Italy's election result could be seen as bad news for the Eurozone. Anti-establishment M5S and hardline center-right coalition Lega are polling, cumulatively, close to 50%. With no obvious victor, prolonged uncertainty seems unavoidable as the parties seek to form a viable coalition. What's more, Italy needs to maintain its fiscal discipline and reform agenda given its high public debt-to-GDP ratio.
But we believe that Italy's political woes are unlikely to contaminate the Eurozone economy or markets.
- Both M5S and Lega have toned down their opposition to the euro. In any case, withdrawal would require constitutional change, in turn requiring a strong parliamentary majority. So pressure for Italy to withdraw remains marginal.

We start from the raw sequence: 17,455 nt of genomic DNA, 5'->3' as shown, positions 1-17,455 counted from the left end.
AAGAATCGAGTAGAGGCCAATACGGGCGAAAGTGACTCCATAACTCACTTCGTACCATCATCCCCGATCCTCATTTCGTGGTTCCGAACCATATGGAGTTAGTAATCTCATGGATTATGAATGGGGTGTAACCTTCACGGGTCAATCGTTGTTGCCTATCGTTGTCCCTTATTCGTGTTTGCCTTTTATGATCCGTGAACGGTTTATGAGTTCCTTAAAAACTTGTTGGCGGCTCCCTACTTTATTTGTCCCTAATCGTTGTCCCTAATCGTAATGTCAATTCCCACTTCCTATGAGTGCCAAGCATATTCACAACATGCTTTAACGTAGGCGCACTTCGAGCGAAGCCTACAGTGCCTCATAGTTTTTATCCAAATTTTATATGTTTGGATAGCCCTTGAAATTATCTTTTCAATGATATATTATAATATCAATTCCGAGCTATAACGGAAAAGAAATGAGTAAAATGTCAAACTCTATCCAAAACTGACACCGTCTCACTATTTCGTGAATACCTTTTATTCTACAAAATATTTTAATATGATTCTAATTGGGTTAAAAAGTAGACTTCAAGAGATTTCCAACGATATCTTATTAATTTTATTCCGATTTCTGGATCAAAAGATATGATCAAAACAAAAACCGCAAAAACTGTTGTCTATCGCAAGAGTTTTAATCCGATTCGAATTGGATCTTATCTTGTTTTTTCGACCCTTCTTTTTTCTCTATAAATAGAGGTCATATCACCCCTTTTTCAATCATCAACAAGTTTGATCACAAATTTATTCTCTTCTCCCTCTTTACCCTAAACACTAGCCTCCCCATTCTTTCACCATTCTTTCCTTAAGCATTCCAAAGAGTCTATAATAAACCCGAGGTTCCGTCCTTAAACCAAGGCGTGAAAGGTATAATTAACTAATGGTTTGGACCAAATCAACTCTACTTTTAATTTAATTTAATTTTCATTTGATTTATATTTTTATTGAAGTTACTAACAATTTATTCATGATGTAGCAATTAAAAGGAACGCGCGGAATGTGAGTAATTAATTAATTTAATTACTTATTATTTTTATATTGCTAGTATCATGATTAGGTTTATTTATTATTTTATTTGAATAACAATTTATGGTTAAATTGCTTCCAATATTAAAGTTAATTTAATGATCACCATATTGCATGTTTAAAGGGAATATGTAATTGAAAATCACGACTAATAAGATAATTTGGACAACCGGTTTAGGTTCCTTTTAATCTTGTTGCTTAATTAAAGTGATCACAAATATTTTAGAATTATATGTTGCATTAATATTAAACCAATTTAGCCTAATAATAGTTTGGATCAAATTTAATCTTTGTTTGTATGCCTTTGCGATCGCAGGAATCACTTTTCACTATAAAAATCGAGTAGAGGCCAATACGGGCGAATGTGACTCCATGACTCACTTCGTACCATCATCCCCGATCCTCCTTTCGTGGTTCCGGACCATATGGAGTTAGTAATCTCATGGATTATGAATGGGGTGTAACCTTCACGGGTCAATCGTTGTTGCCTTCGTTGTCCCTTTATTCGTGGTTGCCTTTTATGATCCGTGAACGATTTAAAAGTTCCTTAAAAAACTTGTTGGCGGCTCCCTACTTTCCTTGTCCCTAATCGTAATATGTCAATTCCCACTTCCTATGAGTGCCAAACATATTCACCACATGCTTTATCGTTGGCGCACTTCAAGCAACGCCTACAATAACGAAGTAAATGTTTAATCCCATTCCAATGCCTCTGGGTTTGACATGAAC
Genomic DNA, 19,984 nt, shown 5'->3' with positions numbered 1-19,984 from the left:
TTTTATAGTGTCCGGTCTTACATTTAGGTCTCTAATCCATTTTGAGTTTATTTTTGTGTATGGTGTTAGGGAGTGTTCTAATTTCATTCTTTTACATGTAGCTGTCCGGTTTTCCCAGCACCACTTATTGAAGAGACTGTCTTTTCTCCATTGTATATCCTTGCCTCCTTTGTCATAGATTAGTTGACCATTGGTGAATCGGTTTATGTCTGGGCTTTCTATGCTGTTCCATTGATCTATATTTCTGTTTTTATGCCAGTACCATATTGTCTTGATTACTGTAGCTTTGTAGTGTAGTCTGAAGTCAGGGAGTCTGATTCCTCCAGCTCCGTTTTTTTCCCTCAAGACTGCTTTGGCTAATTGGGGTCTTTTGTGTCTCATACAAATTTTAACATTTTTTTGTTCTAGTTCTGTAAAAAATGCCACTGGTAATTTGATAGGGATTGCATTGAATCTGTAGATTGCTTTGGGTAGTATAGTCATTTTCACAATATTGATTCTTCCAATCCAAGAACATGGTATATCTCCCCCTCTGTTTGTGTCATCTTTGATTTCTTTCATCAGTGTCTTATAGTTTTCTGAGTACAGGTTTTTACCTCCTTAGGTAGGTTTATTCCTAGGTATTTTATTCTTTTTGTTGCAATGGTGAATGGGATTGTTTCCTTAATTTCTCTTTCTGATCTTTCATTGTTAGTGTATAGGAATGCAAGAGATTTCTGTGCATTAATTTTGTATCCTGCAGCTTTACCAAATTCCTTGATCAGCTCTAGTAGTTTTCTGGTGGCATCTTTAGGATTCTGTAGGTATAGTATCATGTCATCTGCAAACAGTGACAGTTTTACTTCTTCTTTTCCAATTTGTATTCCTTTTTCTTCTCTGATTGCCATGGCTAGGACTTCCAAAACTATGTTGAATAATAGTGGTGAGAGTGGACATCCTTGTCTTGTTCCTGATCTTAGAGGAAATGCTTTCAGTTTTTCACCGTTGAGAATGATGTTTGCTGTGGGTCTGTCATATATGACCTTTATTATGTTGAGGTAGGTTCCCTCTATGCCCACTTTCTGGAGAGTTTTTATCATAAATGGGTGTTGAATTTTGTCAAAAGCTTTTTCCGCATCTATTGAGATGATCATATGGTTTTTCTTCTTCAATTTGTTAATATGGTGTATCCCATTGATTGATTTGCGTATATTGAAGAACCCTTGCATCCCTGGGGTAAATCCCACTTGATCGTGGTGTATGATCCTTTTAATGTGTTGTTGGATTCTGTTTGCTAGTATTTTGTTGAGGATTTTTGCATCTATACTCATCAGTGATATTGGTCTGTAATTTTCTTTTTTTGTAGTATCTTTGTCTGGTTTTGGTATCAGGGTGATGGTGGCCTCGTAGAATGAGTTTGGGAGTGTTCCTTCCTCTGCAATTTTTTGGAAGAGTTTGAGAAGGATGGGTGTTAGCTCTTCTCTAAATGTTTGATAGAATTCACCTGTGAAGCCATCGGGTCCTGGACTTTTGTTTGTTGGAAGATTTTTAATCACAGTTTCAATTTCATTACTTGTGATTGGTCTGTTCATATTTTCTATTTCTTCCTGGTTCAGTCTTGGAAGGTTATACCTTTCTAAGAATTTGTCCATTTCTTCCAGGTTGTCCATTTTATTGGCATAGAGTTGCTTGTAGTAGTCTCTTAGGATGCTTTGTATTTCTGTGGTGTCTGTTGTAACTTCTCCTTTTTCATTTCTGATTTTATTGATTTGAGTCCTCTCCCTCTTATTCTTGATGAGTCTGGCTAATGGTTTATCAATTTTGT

- Greater instability in Italy is being balanced by the end to Germany's long-running coalition talks. The SPD's vote to join Chancellor Angela Merkel's party in a fresh coalition will ensure a strong voice for further integration within the German government.
- Markets have reacted calmly. The spread between the Italian and German 10-year bond yields, which acts partly as a gauge of political risk, widened by just six basis points, and remains 20bps lower than at the end of last year. Other peripheral spreads continued tightening.
Political risk globally has not gone away, and the key focus for markets is the rising trade tensions sparked by President Donald Trump's decision to impose tariffs on steel and aluminum. But the political events in Europe this weekend have not so far added to market fears. We maintain a broad risk-on stance: we are overweight global equities, and prefer Eurozone equities to UK stocks within Europe.